Expert Advice

First, let me announce that this is NOT an April Fool’s joke.

The other day, I thought about expertise and what exactly makes someone an expert. Years of experience? A large social media platform? When you seek advice, do you seek advice from an expert? It really depends on what you need, right? After all, you wouldn’t go to someone for legal advice who was still in law school. But you might go to that law student if you were looking for advice about the application process, since that person successfully completed the process.

When it comes to publishing, I usually look for someone who can offer me more experiential knowledge than I currently have. Though I have many years of experience in publishing, I still don’t consider myself an expert, because no one masters every imaginable genre in publishing. So there’s always something to learn, especially from a fellow writer, an editor, or an agent. Even as an editor, I can only give an opinion to the author about what may or may not need to change—even in line edits.

Awhile ago I pitched a manuscript to a mentorship program where mentorships are offered by published novelists if your pitch is picked. Once chosen (not everyone is) you would then submit your manuscript to the mentor or mentors who would then help you to submit it to an agent. The one I’m referring to is this one. Click to find out more information. That’s one way of seeking expert advice.

What expert advice have you sought recently? Were you satisfied with the result? While you consider your answer, let’s celebrate the winners of the following:

Laura Bruno Lilly’s Swimming with Swans: The Music—Goat Suite (Saga) (Click here for the interview.)

and Sandra Nickel’s Breaking Through the Clouds: The Sometimes Turbulent Life of Meteorologist Joanne Simpson (Click here for the interview.)

The winners of Swimming with Swans: The Music—Goat Suite (Saga) are

Jennie

Nancy Hatch

The winner of Breaking Through the Clouds: The Sometimes Turbulent Life of Meteorologist Joanne Simpson is

S. K. Van Zandt!

Winners, please comment below to confirm. Thank you to all who commented.

Covers and photos courtesy of the composer and author. Expert image expertly done by L. Marie.

Write to Please or Write with Ease (i.e., What I Really Want to Write)?

Hope you had a splendid Easter. I had an Easter meal at the home of some friends and came away with a ton of leftovers, including the Peeps in the photo below that my friend Carrie decorated. I’m useless at this type of thing by the way.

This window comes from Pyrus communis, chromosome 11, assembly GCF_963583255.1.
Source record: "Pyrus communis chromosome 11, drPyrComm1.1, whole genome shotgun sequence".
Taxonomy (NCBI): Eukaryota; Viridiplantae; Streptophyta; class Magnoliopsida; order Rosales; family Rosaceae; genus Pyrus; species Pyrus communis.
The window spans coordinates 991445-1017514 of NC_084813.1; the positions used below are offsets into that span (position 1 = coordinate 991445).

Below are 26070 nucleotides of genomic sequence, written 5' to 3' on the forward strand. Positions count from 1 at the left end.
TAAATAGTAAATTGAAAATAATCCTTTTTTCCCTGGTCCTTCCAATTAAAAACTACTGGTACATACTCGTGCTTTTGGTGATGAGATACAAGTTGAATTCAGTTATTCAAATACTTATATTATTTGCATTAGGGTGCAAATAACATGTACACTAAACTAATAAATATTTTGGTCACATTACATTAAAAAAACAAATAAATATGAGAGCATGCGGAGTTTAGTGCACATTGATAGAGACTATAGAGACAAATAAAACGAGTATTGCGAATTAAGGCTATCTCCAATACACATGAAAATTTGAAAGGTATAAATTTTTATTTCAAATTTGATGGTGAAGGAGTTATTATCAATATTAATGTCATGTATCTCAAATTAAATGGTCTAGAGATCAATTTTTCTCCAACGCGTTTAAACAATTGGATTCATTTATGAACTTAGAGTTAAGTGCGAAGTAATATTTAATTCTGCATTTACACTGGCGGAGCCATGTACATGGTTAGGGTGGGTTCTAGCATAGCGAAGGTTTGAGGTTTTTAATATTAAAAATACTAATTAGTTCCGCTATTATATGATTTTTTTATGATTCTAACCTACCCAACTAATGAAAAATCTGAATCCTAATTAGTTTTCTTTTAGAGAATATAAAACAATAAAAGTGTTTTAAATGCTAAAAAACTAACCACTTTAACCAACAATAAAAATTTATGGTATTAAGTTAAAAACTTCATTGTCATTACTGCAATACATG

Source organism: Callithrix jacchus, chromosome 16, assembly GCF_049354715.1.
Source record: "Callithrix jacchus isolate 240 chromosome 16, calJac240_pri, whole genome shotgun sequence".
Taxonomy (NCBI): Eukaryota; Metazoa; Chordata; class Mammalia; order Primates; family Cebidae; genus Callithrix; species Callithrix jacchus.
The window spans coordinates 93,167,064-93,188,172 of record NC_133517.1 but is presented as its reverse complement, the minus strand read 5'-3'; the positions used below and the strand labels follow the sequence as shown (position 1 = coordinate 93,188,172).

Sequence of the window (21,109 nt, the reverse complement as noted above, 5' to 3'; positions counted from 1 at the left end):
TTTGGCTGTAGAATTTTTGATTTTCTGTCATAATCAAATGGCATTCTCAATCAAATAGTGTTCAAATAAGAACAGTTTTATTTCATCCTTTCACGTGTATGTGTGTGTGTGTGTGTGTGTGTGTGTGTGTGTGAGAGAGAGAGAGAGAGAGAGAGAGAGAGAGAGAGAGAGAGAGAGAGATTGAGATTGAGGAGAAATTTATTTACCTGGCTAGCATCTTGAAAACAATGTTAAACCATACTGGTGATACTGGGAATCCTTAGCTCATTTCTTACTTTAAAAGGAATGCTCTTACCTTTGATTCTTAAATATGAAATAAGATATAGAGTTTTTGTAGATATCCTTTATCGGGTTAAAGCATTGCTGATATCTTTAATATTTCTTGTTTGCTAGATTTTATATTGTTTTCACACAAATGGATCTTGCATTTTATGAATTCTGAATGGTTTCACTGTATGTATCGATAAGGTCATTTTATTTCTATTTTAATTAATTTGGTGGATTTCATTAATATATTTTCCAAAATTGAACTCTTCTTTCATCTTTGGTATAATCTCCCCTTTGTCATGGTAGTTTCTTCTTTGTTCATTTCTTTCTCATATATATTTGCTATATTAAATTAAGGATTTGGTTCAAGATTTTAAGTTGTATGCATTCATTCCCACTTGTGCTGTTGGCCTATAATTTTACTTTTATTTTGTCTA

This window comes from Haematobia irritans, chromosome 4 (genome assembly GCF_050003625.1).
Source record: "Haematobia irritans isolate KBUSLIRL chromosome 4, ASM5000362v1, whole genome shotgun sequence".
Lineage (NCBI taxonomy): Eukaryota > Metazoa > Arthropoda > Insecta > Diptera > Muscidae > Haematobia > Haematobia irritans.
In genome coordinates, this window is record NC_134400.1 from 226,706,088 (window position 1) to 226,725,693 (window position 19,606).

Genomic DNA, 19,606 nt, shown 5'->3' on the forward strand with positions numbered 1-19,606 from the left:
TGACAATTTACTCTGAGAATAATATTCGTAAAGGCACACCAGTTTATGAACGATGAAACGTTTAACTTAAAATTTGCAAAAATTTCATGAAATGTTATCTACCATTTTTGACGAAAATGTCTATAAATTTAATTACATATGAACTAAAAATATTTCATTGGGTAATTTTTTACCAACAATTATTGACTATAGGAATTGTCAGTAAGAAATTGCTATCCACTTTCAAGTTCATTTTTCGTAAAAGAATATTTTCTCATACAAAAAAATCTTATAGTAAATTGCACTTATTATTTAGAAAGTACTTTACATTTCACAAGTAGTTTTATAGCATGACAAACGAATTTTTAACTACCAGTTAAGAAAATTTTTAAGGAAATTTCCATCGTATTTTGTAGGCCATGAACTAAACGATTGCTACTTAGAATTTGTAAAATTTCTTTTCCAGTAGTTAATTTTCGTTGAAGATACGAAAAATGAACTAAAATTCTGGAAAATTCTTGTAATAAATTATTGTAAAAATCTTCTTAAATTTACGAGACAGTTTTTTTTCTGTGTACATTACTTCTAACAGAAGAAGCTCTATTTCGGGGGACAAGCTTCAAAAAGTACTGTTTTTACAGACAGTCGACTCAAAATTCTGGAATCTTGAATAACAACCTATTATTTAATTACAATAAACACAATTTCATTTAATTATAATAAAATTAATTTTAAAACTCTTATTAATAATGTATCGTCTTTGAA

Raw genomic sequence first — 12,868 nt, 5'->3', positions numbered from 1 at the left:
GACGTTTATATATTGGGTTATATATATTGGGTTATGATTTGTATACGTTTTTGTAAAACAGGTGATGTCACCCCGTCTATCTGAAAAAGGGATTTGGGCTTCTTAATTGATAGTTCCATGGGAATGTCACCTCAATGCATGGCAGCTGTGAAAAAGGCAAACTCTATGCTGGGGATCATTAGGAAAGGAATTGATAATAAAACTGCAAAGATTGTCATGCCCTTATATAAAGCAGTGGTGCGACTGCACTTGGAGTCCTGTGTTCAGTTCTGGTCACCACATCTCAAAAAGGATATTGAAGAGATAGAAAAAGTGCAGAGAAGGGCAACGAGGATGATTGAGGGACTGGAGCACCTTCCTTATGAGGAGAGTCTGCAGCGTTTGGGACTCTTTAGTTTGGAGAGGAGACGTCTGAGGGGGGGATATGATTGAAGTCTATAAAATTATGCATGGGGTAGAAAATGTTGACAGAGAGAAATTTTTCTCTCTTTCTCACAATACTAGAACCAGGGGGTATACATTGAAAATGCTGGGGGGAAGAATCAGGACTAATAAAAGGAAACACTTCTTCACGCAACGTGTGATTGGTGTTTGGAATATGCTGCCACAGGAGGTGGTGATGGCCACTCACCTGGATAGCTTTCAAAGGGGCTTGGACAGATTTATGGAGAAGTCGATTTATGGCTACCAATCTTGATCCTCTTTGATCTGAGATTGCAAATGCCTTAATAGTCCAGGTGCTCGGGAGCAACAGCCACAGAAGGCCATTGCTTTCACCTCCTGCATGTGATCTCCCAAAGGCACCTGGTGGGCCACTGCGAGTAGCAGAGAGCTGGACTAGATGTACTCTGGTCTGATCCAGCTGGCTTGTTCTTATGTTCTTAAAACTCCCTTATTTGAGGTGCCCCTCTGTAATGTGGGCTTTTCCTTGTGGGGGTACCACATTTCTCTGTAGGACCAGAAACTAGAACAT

Before church, I watched a behind-the-scenes video by a music artist I love, which was about the making of a video for one of the songs on her latest album. During this video, she talked about how she was finally at a point where she was no longer desperate to please people. She didn’t say that as if to imply that she no longer cared if anyone bought her music. The songs she’d written for the album came from a place of confidence and joy, because she was finally free to be who she was.

Kirstea feels free to be who she is. But she hopes she won’t become a free meal for the giant owl standing near her.

I love that sense of coming to a place where you create the way you want to create. Yes, there are risks involved. You put your stuff out there and people might hate it. Or they might love your vision.

That video came at an interesting time. I’d recently had a conversation with a grad school classmate who asked me if I felt pressured to write a certain kind of story (i.e., contemporary realistic issue-based or something based on the mythology of my culture). Please do not misunderstand me. I love both kinds of stories. I’ve actually had a contemporary realistic novella published under a different name. But honestly, I gravitate to fantasy stories based on the mythology to which I am most familiar. I told my classmate that I don’t like to be pigeonholed. I write the stories based on characters who deeply interest me, regardless of whether they look like me or not.

I seldom lean in the direction that well-meaning people steer me. In college when people told me I needed to major in something “useful” (like biology, poli sci, or physics) rather than continue in the writing program (part of the English department), I continued in the writing program. Though they didn’t see the “use” of such a program, I found it very useful when I had to write books.